Such a cool lizard! It’s no wonder that Pokémon come from Japan.
From up near the Akiyoshi plateau.
In Akiyoshidai, Japan. On probably the hottest day, ever. Too hot to even look at the camera lens with my eyes open. That hot. So hot. But! Despite that, it was a pretty awesome place; I kept thinking it looked sort of like the Scottish highlands. The thermometer at the observatory said it felt like 41˚ Celcius. Coming out from Akiyoshido (the cave system underneath) the difference in temperature was so immense that all my lenses started developing some serious fogging/condensation because the air from below was so moist and cool compared to up above.
All the stones in the background are called ‘karst’ formations. They’re created when limestone bedrock dissolves, leaving its jagged remains behind as the water dries up over time. The area below (akiyoshido) is Japan’s largest natural cave system, and has over 400 limestone caves (although only one route is available for passage by pedestrians and tourists.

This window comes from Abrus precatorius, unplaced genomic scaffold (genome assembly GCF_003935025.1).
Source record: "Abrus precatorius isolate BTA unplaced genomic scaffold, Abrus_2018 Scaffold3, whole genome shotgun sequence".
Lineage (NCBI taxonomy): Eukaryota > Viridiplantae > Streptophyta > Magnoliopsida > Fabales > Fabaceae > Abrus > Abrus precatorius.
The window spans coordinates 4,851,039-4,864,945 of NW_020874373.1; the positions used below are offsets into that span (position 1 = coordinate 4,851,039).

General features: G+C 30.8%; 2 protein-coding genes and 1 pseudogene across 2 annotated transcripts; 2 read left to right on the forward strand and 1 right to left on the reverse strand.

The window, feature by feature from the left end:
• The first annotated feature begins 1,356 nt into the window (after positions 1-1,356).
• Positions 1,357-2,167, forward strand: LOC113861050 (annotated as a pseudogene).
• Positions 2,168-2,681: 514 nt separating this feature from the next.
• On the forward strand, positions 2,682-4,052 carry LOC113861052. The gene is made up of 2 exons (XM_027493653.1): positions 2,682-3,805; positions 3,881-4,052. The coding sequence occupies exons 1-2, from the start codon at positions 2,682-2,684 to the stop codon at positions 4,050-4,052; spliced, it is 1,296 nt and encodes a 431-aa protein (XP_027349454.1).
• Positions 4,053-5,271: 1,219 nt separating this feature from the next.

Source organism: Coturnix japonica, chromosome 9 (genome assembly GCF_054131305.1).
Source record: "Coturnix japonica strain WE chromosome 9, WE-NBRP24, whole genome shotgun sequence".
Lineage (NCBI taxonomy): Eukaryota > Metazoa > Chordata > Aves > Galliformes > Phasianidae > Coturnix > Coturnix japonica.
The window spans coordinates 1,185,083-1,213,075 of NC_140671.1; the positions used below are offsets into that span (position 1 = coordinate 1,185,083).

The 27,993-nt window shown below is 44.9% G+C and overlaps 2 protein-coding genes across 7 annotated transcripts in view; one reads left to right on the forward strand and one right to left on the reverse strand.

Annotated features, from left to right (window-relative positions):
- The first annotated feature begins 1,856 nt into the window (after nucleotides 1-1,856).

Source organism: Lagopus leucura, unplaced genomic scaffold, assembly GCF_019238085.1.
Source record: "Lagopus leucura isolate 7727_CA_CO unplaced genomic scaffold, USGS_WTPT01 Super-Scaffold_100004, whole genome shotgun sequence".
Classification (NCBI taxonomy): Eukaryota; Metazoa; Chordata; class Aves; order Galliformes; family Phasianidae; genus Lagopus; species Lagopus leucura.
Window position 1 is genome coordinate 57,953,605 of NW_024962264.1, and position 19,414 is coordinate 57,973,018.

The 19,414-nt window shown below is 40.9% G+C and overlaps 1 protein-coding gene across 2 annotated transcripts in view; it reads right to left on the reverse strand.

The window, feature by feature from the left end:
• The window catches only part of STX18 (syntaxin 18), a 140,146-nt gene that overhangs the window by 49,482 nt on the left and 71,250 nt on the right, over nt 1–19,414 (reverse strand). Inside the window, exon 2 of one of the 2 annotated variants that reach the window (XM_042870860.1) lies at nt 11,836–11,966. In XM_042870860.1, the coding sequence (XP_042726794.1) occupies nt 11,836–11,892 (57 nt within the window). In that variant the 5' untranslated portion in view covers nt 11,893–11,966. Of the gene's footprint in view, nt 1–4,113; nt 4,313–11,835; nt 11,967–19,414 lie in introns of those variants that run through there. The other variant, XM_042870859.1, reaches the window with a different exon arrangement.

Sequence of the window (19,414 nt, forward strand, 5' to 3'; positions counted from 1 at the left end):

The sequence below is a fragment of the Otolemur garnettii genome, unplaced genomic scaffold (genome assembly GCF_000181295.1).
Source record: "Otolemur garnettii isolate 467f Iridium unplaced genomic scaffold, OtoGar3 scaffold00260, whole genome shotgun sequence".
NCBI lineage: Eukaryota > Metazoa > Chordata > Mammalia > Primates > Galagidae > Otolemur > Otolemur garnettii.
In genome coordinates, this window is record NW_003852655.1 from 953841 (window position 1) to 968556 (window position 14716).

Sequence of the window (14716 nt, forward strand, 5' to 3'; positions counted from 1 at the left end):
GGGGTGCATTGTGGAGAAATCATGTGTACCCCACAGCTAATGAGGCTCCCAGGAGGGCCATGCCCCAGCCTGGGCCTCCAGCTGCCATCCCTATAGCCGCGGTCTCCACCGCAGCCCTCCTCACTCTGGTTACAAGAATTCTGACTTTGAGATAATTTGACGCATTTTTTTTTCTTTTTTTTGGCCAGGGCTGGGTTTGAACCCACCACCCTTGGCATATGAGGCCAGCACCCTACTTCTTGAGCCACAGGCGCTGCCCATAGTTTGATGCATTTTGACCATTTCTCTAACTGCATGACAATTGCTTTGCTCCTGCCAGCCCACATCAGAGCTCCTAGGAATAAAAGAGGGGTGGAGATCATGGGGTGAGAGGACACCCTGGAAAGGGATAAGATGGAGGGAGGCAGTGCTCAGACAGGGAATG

It might look bright because of the long exposure, but this is actually an underground river in a cave system called Akiyoshido, in Akiyoshi, Japan. It’s the largest cave system in Japan, and quite hilariously called a ‘quasi’ national park in English. How is something a ‘quasi’ national park, I’d like to know. I google’d it, and as far as I can tell, Japan’s the only country that follows this naming convention. Just make them official national parks, already! They’re gorgeous!
I had a great time checking out the limestone formations, and just being in the cave in general. Cave temperatures year round are around 17˚ which was just so, so, so much nicer than the totally unnecessarily hot temperatures outside.